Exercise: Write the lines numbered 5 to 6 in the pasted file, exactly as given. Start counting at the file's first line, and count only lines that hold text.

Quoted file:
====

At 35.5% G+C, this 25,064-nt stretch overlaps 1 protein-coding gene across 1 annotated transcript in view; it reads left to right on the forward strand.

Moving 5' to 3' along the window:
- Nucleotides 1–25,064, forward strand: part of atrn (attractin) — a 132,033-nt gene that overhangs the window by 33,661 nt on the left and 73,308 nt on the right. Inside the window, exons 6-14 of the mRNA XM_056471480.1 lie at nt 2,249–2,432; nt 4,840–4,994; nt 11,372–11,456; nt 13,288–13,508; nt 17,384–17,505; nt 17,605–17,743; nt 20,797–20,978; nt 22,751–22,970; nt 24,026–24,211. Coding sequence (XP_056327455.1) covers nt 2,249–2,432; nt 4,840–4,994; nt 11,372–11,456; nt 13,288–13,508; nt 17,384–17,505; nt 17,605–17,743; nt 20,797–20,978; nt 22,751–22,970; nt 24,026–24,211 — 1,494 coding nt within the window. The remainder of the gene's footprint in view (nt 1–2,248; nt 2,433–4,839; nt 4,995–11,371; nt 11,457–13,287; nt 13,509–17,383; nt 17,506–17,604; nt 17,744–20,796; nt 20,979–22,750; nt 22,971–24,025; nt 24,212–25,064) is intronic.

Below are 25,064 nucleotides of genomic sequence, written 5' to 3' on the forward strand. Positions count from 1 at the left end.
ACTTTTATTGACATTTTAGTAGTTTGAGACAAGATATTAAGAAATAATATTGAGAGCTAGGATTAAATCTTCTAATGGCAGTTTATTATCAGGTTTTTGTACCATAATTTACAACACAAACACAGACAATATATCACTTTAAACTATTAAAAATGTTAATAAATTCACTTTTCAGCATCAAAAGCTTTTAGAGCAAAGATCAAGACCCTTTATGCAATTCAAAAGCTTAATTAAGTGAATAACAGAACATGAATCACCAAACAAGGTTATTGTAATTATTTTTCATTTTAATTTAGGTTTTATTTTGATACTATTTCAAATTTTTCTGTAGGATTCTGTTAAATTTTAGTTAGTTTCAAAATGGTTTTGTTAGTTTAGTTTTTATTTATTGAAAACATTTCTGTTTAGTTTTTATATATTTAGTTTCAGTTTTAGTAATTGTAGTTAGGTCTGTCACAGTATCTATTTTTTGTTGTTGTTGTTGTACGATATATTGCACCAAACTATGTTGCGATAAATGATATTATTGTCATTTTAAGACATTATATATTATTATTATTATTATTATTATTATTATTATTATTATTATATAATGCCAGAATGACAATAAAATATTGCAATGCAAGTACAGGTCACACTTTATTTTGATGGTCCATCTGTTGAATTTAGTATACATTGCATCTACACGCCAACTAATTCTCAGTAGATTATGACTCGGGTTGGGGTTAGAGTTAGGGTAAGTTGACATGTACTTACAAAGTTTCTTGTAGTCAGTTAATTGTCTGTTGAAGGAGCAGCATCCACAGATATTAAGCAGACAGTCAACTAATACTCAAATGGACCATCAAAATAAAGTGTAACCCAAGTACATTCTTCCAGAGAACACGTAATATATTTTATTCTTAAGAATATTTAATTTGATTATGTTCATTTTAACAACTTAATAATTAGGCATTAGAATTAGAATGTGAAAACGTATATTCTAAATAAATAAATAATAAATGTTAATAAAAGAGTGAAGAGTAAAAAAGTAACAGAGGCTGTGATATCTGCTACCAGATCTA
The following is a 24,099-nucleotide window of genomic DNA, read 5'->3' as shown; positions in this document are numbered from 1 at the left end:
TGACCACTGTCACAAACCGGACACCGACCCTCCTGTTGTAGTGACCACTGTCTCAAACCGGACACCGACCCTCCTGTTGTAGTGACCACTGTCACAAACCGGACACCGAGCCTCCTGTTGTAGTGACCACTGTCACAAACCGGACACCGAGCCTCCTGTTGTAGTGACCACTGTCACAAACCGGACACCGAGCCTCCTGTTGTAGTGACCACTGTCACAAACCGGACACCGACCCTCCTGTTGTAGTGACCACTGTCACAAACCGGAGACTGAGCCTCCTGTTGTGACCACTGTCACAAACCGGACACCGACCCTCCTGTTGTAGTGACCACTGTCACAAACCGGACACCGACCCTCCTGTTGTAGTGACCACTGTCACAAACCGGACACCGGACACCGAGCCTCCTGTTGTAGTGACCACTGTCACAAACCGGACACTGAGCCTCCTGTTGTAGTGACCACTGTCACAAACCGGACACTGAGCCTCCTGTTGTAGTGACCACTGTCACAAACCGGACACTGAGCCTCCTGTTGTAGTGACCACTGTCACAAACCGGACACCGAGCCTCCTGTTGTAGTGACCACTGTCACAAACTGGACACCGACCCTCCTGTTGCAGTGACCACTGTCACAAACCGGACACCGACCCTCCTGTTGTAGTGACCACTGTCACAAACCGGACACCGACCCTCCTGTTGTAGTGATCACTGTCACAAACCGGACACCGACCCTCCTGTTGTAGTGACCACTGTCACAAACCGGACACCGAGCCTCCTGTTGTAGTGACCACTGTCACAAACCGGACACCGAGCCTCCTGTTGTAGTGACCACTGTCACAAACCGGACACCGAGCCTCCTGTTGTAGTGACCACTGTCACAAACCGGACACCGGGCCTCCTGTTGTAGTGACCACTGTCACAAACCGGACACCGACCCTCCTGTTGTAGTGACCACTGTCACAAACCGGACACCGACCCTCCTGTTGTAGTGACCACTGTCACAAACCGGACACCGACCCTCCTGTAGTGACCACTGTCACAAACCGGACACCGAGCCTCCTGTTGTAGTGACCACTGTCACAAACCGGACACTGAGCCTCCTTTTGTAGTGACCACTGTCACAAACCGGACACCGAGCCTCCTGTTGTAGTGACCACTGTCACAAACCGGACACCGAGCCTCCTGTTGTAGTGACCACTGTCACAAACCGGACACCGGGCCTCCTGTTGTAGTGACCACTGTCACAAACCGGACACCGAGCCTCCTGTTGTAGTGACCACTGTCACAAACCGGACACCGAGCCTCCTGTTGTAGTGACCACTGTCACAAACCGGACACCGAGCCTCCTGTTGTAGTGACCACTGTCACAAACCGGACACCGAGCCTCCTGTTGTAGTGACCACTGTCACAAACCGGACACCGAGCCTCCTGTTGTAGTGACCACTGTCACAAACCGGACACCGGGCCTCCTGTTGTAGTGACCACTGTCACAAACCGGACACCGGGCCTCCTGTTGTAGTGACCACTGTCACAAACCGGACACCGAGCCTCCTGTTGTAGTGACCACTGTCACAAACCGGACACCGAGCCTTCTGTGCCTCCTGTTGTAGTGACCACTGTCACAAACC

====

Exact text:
ACTTTTATTGACATTTTAGTAGTTTGAGACAAGATATTAAGAAATAATATTGAGAGCTAGGATTAAATCTTCTAATGGCAGTTTATTATCAGGTTTTTGTACCATAATTTACAACACAAACACAGACAATATATCACTTTAAACTATTAAAAATGTTAATAAATTCACTTTTCAGCATCAAAAGCTTTTAGAGCAAAGATCAAGACCCTTTATGCAATTCAAAAGCTTAATTAAGTGAATAACAGAACATGAATCACCAAACAAGGTTATTGTAATTATTTTTCATTTTAATTTAGGTTTTATTTTGATACTATTTCAAATTTTTCTGTAGGATTCTGTTAAATTTTAGTTAGTTTCAAAATGGTTTTGTTAGTTTAGTTTTTATTTATTGAAAACATTTCTGTTTAGTTTTTATATATTTAGTTTCAGTTTTAGTAATTGTAGTTAGGTCTGTCACAGTATCTATTTTTTGTTGTTGTTGTTGTACGATATATTGCACCAAACTATGTTGCGATAAATGATATTATTGTCATTTTAAGACATTATATATTATTATTATTATTATTATTATTATTATTATTATTATTATATAATGCCAGAATGACAATAAAATATTGCAATGCAAGTACAGGTCACACTTTATTTTGATGGTCCATCTGTTGAATTTAGTATACATTGCATCTACACGCCAACTAATTCTCAGTAGATTATGACTCGGGTTGGGGTTAGAGTTAGGGTAAGTTGACATGTACTTACAAAGTTTCTTGTAGTCAGTTAATTGTCTGTTGAAGGAGCAGCATCCACAGATATTAAGCAGACAGTCAACTAATACTCAAATGGACCATCAAAATAAAGTGTAACCCAAGTACATTCTTCCAGAGAACACGTAATATATTTTATTCTTAAGAATATTTAATTTGATTATGTTCATTTTAACAACTTAATAATTAGGCATTAGAATTAGAATGTGAAAACGTATATTCTAAATAAATAAATAATAAATGTTAATAAAAGAGTGAAGAGTAAAAAAGTAACAGAGGCTGTGATATCTGCTACCAGATCTA
The following is a 24,099-nucleotide window of genomic DNA, read 5'->3' as shown; positions in this document are numbered from 1 at the left end: